LIVE: Moriah Formica @ Wicked, Clifton Park, 1/11/2020

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A packed crowd at Wicked Eatery & Pub in Clifton Park was treated to an hour plus long set from Moriah Formica and her band on Saturday night, 1/11, a warm-up gig in advance of her showcase at the NAMM conference in LA this week.

Starting with a one-two punch of her 2019 singles, “I Hate” and “I Don’t Care What You Think,” Formica launched straight into the set at full blast. With her powerful vocal soaring above the power chords, and guitar accents punctuated by Nick Stamas, she lifted her “voice up to be heard” in this high octane show starter.

A ferocious cover of Blondie’s “Call Me” enabled drummer, Tony Tirino – donning a Rush shirt in tribute to Neil Peart who’s death was announced the day before – to stretch his legs for an extended intro. Throughout the set, Tirino displayed his competency behind the drums in a way that served the songs, but let you know there was a fully stocked tool kit that he frequently pulled from.

Formica slowed the tempo for her original, “Broken Soul,” typically the emotional highlight of her performances:

“How did I get so lost, in this place that I never thought I could ever end up,
It’s just unreal, our love, this pain I feel,
Take it all away, take it all away, take it all away”

As her pain became all too palpable, Stamas mirrored the aching through a brief, crying guitar solo before Formica took over lead guitar duties. As the pair traded solo sections, ending in a unison run that dramatically built into another round of the chorus, Formica had you fully invested on this journey and you couldn’t help but be moved by the power and emotion she and the band brought to the piece.

With hardly a beat between songs, Formica tore into the intro guitar riff to the Heart classic from 1977, “Barracuda.” This chugging tale of female empowerment is right in Formica’s vocal sweet-spot, as she brought almost as much venom as Ann Wilson did to the original. She also tackled Roger Fisher and Howard Leese’s lead guitar work from the original with just a slight re-arrangement to accommodate for one guitar.

Dipping back into her pool of originals, Formica delivered the aggressive, “Back Off,” which paired well lyrically and musically with the angst and tension of “Barracuda.” Bassist Dan Zavadil provided a rock-solid groove with Tirino, interspersing some really sweet bass runs and keeping the group locked in all night.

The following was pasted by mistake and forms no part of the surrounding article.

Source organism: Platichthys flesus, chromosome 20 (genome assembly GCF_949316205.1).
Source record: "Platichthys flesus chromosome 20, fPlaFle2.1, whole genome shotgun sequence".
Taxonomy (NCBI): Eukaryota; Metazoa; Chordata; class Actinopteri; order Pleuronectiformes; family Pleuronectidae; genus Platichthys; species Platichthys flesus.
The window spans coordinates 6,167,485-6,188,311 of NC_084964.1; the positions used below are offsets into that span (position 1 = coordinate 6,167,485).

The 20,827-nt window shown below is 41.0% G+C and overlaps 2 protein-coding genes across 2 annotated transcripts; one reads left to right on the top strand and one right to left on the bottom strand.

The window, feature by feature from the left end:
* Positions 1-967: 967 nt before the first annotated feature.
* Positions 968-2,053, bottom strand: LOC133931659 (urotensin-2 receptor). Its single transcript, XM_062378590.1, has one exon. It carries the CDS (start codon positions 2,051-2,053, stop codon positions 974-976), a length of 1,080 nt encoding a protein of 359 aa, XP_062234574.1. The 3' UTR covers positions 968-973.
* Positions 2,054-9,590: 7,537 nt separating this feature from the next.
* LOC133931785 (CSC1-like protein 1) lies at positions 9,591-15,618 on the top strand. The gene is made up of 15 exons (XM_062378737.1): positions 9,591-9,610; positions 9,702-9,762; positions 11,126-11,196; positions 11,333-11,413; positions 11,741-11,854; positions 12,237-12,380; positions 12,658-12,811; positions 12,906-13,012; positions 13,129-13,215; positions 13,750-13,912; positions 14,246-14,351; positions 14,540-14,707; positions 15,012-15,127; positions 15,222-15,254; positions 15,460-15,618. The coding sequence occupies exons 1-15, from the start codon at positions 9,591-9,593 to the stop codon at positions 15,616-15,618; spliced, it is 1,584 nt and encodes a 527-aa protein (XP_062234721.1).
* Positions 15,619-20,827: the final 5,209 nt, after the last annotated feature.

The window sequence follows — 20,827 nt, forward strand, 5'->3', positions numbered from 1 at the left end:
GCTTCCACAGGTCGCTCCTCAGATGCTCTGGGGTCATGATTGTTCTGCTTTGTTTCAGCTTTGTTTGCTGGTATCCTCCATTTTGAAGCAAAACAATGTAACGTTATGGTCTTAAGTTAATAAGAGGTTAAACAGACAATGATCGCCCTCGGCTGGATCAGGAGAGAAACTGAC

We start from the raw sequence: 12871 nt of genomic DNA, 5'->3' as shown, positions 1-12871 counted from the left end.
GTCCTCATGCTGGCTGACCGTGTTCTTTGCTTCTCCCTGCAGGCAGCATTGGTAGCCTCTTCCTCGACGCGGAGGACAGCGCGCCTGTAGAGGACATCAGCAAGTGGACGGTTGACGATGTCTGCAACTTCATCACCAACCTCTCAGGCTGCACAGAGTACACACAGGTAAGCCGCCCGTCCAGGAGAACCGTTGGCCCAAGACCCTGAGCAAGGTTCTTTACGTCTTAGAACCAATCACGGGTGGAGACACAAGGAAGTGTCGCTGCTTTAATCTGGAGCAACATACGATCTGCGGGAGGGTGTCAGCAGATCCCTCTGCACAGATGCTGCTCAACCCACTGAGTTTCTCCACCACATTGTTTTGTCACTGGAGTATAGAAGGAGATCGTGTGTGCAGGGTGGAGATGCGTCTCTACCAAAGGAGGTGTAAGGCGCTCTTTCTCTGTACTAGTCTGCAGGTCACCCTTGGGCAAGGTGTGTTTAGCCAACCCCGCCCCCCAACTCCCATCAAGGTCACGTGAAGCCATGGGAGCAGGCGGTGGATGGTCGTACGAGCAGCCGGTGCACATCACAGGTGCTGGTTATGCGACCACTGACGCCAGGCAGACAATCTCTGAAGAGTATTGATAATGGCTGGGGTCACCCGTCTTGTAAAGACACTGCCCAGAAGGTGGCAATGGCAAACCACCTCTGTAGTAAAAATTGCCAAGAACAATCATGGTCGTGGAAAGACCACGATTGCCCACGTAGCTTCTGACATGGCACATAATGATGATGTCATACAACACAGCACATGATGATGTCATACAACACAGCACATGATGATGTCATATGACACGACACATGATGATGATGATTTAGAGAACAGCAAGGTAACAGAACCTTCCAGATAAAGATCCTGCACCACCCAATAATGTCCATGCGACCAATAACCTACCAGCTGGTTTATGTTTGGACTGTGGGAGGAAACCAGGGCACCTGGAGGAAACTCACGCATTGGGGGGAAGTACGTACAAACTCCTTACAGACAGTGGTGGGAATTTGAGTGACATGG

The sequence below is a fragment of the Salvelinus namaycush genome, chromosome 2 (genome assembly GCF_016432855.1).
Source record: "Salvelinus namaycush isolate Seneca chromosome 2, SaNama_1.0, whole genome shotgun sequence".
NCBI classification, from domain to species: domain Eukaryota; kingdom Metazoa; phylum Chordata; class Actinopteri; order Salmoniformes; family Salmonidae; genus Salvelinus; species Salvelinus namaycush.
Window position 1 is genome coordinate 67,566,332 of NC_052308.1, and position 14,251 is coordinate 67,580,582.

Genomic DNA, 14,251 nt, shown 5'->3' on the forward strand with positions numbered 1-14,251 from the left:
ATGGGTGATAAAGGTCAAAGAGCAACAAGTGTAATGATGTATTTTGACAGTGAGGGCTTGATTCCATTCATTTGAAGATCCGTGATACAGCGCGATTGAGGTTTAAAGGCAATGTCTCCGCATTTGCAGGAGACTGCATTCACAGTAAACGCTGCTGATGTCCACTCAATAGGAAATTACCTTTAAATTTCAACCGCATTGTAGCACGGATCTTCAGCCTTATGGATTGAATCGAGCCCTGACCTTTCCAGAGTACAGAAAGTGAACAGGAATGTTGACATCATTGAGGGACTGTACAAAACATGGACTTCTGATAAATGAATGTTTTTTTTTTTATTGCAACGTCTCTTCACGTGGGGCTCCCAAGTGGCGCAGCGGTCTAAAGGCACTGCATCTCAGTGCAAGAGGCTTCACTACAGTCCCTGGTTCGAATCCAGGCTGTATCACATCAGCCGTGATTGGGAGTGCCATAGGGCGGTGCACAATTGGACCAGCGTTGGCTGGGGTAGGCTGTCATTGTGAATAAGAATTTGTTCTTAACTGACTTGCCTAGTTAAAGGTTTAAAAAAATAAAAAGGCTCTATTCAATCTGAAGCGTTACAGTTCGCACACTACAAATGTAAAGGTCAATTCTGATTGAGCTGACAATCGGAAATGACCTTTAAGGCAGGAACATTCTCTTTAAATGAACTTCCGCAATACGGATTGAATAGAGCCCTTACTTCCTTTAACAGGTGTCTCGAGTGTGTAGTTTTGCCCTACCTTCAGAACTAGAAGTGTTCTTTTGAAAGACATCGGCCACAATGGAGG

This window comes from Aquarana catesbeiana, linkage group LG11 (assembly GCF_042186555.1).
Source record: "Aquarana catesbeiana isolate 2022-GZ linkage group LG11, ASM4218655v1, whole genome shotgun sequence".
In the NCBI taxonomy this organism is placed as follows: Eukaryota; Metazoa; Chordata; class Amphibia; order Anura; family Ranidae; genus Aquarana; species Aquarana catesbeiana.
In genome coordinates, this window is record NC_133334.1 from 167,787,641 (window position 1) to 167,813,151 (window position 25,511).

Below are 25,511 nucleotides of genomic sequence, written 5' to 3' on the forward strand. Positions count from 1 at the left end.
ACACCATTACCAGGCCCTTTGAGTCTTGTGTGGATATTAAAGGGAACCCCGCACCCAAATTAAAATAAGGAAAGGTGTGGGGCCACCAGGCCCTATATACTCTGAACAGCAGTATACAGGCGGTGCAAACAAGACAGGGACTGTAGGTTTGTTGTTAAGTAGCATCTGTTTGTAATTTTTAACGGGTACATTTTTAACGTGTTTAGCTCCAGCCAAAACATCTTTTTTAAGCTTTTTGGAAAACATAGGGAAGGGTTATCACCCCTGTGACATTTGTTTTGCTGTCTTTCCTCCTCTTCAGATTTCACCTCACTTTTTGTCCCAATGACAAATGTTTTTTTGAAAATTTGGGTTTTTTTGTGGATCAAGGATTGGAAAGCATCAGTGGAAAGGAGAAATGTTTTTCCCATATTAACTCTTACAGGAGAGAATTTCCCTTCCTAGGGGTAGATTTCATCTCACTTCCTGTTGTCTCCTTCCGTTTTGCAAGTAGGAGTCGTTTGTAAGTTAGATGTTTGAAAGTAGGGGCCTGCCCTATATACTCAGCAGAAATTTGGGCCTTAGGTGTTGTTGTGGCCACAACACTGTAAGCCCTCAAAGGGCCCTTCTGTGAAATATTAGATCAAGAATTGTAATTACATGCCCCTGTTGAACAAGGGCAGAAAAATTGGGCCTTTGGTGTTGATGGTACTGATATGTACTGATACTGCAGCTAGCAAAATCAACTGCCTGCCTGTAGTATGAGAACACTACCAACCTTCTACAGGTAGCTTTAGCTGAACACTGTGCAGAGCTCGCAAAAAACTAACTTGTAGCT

She slowed the set down for the first of a trio of songs that have inspired her. The first, Evanescence’s “My Immortal,” was the emotional highlight of the night. Formica’s vulnerable vocal over a beautiful, yet melancholy musical bed by keyboardist Deb Hedley, provided such a stark contrast to the rest of the set and showcased another rich color Formica has at her disposal vocally. 

Lzzy Hale of Halestorm (“It’s Not You”) and Myles Kennedy of Alter Bridge (“Isolation”) provided the next sources of vocal inspiration and she rose to the occasion on both songs.

It’s easy to make the mistake of thinking of Formica, who was a contestant on The Voice in 2017, as strictly a vocalist, but she knows her way around a fretboard as well. The set featured almost a 50/50 split of lead guitar solo duties between herself on a black snakeskin ESP guitar and Stamas wielding a Gibson Flying-V. 

Something new and something old rounded out the set: her brand new, New Year’s Eve release, in its first live airing, “Champion,” followed by the crowd favorite, “Slave,” from her 2016 EP. “Champion” has a brutally infectious riff kicking the song off and propelling it through lyrically-questioning verses into a head-bopping (or banging depending on your level of commitment) chorus, “Tell me how to fight this, tell me I’m not weak, make me a champion, help me beat defeat, out of the darkness can’t you set me free, make me a champion.” This could easily replace “Slave” as a set-closer in years to come with its anthemic punch.

The revved-up crowd wouldn’t let Formica leave without an encore, so after some on-stage discussion, they launched into the Led Zeppelin classic, “Immigrant Song,” leaving the crowd feeling as if they’d been stormed over by a steamroller by its conclusion.

The show started off with a set from Modern Day Music‘s, The Tony Garza Tribute Band, who ran through a 30-minute set sprinkled with covers and originals. The seven-piece band (vocalist, drummer, keyboardist, two guitarists, sax player, and bassist) kept the crowd entertained and featured a number of solo sections which showcased the guitarists and saxophonist. While never receiving a true step-out moment, the bass player shone throughout the set showing her ability to handle a number of different styles over the course of the show.

Second on the bill was the energy-filled, Side-B, featuring music from their EP, The Low Budget Romance, released last October, and a few covers. This band from Shaker High School brought a wealth of fun to the proceedings. From the Zeppelin “Good Times, Bad Times” set opener to the crashing Jimmy Eat World’s “The Middle” cover, this five-piece looked like they were having a blast on stage and their enthusiasm energized the audience. Their tastefully crafted originals went over well with the audience, especially the set closer, “Funky Boi.”  

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